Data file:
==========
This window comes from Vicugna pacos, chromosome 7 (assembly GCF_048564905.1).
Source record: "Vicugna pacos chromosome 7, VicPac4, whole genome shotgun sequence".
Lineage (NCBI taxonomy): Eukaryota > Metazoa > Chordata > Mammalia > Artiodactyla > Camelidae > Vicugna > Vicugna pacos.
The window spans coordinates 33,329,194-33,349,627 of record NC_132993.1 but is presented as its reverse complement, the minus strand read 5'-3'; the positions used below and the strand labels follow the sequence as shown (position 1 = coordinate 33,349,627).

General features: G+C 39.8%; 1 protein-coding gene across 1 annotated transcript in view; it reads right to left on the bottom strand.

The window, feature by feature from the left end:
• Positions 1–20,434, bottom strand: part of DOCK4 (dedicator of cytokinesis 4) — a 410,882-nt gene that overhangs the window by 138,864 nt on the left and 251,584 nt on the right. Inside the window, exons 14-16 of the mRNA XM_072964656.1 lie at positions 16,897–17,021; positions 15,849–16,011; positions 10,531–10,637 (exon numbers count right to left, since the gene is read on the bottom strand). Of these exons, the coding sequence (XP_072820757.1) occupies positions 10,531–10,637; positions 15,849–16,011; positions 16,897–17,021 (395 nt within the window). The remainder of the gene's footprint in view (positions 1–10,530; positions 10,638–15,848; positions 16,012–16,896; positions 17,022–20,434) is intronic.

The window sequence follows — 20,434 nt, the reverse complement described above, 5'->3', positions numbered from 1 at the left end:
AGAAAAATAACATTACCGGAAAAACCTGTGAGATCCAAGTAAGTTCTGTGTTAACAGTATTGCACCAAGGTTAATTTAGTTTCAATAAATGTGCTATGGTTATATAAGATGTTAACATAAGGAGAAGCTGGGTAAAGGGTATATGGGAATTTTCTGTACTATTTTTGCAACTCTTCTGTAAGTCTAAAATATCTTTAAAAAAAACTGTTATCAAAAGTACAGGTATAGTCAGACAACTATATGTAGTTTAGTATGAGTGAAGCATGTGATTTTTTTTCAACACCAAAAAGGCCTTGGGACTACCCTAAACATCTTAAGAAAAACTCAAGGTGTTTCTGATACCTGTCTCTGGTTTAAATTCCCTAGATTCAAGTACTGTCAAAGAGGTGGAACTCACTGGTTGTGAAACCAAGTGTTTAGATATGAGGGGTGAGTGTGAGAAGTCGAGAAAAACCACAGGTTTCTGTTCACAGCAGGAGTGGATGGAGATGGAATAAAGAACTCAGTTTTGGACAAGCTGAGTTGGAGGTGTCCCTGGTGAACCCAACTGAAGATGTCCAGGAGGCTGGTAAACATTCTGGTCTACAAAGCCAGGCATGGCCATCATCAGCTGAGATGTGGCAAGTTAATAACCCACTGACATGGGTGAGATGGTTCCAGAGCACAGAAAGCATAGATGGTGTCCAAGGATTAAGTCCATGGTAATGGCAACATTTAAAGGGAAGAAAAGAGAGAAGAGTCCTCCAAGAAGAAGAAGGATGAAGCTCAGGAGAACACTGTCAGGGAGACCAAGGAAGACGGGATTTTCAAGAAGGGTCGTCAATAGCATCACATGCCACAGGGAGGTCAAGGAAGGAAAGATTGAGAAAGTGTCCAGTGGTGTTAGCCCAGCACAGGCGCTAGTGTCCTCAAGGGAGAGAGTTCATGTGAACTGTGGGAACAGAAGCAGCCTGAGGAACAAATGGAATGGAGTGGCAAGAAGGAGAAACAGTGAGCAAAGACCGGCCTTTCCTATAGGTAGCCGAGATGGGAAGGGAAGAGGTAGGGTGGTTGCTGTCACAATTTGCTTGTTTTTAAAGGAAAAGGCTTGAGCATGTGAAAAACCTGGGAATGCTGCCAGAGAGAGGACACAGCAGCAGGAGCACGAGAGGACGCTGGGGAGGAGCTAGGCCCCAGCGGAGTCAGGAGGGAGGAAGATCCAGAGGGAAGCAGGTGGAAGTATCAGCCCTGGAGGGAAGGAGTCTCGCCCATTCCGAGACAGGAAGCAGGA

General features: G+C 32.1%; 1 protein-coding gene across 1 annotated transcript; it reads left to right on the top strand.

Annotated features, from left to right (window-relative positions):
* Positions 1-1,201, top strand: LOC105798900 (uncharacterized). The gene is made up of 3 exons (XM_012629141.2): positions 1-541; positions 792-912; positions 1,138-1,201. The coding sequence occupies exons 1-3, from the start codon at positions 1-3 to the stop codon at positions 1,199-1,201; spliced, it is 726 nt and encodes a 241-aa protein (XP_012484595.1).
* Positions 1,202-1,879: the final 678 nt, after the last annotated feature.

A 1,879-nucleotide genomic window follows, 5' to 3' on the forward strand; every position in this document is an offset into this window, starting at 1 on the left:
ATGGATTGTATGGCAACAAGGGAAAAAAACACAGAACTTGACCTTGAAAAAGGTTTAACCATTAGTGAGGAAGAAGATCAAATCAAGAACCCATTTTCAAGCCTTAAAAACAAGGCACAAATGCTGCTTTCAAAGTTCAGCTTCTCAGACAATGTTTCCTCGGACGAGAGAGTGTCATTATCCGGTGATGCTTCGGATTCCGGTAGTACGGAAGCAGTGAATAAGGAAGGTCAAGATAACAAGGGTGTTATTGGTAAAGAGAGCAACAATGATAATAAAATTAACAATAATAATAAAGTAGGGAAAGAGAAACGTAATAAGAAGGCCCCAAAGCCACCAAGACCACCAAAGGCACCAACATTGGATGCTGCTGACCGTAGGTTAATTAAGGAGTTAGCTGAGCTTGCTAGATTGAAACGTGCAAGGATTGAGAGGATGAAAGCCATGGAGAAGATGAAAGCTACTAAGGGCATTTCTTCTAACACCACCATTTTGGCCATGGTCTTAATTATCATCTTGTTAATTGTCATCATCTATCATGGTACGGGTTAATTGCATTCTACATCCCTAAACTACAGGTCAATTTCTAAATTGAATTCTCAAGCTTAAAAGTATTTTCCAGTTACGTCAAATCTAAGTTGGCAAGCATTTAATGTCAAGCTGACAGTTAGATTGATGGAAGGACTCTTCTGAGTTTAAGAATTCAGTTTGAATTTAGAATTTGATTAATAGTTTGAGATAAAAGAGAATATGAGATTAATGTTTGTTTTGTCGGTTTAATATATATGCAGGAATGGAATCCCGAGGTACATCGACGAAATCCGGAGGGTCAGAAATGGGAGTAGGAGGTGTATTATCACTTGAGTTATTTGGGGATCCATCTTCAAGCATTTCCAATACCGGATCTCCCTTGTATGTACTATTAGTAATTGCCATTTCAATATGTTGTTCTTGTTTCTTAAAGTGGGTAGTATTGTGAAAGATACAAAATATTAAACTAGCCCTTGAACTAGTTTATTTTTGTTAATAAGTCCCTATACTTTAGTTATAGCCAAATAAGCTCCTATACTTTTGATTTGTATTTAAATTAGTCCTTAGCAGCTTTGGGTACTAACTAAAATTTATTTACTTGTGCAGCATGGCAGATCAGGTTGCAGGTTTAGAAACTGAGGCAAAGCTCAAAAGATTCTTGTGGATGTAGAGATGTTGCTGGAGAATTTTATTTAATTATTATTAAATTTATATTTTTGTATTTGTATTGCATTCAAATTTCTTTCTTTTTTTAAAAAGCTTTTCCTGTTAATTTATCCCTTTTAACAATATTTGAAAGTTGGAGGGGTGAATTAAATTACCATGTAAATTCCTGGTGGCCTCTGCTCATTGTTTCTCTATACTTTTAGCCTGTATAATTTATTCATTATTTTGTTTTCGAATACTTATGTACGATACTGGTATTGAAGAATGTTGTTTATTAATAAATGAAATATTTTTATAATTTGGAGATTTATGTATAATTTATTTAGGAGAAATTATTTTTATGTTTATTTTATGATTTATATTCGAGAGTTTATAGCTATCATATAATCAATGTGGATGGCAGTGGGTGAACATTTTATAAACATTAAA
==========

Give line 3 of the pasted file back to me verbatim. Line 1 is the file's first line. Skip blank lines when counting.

Lineage (NCBI taxonomy): Eukaryota > Metazoa > Chordata > Mammalia > Artiodactyla > Camelidae > Vicugna > Vicugna pacos.